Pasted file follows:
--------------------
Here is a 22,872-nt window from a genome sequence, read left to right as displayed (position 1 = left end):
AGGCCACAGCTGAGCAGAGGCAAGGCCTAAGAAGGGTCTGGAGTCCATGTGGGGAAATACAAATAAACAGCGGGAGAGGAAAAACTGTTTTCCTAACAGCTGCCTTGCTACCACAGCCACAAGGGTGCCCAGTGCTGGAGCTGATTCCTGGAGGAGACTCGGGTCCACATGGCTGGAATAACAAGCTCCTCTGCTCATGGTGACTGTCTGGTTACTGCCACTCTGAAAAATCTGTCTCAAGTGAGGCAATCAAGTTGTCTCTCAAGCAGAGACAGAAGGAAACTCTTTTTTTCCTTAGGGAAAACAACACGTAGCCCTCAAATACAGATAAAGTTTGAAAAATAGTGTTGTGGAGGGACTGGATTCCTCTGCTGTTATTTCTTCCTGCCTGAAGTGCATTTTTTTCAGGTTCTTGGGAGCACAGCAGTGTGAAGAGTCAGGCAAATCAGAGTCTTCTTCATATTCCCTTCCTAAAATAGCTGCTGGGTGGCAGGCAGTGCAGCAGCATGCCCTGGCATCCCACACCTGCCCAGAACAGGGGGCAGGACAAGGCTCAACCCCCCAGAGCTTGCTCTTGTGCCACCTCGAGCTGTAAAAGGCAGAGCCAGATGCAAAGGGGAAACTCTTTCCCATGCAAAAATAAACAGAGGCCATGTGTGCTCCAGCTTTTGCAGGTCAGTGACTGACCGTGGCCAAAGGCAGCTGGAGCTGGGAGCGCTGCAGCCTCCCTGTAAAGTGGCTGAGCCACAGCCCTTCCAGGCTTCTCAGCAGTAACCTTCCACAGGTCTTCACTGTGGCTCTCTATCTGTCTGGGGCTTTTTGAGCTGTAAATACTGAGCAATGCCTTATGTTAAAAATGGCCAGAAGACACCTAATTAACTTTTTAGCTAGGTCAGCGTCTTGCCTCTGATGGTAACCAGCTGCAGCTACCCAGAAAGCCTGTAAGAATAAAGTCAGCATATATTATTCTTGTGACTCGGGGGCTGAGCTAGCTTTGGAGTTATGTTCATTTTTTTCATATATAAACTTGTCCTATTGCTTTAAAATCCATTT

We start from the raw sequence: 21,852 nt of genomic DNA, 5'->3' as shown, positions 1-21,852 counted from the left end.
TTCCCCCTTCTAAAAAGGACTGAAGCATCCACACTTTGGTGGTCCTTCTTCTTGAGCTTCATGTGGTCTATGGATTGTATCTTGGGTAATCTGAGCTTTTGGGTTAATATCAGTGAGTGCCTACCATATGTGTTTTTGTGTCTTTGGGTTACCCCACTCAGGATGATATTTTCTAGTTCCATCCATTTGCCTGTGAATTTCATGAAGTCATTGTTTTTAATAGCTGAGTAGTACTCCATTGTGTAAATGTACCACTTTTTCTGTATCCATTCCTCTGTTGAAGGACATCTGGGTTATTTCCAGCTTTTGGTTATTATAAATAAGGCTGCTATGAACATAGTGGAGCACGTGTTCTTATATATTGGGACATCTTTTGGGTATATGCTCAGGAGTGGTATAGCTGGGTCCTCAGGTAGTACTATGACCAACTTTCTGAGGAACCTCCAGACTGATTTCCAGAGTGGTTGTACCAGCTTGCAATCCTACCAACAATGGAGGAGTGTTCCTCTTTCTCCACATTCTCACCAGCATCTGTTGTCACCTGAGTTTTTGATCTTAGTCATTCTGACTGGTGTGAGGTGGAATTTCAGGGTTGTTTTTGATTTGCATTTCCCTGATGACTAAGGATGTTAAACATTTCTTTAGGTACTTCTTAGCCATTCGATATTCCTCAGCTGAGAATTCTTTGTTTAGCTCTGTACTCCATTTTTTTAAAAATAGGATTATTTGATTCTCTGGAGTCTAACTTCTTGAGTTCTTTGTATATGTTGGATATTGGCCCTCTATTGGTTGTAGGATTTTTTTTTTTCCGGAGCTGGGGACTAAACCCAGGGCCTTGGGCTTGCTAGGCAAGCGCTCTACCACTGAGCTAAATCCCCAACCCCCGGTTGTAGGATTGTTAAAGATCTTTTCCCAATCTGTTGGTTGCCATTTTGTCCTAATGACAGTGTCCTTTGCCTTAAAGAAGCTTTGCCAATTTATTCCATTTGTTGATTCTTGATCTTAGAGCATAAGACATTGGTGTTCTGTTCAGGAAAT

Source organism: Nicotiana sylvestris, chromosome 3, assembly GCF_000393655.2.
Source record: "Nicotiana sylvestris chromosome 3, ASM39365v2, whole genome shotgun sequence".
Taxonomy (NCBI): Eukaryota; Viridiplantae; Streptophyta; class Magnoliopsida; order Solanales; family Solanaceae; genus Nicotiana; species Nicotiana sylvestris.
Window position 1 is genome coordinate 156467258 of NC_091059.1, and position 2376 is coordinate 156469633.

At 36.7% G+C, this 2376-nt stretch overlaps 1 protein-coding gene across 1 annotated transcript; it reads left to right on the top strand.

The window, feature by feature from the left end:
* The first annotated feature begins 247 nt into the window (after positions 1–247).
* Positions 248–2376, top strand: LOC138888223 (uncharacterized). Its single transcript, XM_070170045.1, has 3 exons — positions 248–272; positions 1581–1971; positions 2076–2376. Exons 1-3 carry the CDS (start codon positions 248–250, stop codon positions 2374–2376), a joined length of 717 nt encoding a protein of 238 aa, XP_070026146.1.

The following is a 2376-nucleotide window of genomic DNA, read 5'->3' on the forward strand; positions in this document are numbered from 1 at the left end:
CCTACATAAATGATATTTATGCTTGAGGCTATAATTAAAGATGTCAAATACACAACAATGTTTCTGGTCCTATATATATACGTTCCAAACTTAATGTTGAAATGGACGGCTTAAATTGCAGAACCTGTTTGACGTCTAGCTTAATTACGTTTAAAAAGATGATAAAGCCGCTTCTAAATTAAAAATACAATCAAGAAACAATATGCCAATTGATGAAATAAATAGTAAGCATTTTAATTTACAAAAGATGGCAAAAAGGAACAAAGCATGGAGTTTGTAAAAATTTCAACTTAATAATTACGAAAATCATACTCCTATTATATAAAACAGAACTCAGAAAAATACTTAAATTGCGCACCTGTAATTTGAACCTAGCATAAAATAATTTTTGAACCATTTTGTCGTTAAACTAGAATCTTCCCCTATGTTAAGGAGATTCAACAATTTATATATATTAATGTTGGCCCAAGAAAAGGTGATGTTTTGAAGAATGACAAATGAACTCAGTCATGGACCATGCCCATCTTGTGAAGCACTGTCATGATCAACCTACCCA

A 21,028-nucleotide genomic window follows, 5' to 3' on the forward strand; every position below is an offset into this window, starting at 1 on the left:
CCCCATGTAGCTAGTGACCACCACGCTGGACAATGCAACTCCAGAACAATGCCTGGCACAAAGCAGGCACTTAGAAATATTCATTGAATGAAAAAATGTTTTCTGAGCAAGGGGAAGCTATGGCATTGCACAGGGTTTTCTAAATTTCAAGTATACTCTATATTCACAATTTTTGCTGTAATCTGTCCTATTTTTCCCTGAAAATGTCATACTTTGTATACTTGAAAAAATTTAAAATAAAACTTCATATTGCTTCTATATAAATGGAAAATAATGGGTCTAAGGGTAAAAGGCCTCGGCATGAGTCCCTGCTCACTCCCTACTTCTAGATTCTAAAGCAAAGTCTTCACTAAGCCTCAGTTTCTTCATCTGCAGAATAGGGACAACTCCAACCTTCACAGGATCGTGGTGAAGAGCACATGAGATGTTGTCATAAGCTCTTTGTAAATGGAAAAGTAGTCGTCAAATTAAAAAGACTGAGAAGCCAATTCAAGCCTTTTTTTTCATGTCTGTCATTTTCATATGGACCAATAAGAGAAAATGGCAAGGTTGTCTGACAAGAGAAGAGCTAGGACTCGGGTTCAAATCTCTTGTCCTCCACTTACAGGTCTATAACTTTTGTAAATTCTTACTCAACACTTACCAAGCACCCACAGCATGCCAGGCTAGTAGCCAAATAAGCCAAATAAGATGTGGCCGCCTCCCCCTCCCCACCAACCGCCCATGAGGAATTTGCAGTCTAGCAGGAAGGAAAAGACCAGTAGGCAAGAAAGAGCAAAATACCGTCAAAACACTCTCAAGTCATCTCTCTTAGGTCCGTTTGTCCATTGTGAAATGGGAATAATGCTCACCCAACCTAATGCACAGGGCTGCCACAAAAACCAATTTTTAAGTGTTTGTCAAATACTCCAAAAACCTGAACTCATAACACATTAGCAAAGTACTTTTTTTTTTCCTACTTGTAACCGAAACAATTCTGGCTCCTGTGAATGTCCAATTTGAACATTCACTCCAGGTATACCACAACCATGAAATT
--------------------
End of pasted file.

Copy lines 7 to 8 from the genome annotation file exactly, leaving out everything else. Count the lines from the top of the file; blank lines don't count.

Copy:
Taxonomy (NCBI): Eukaryota; Viridiplantae; Streptophyta; class Magnoliopsida; order Solanales; family Solanaceae; genus Nicotiana; species Nicotiana sylvestris.
Window position 1 is genome coordinate 156467258 of NC_091059.1, and position 2376 is coordinate 156469633.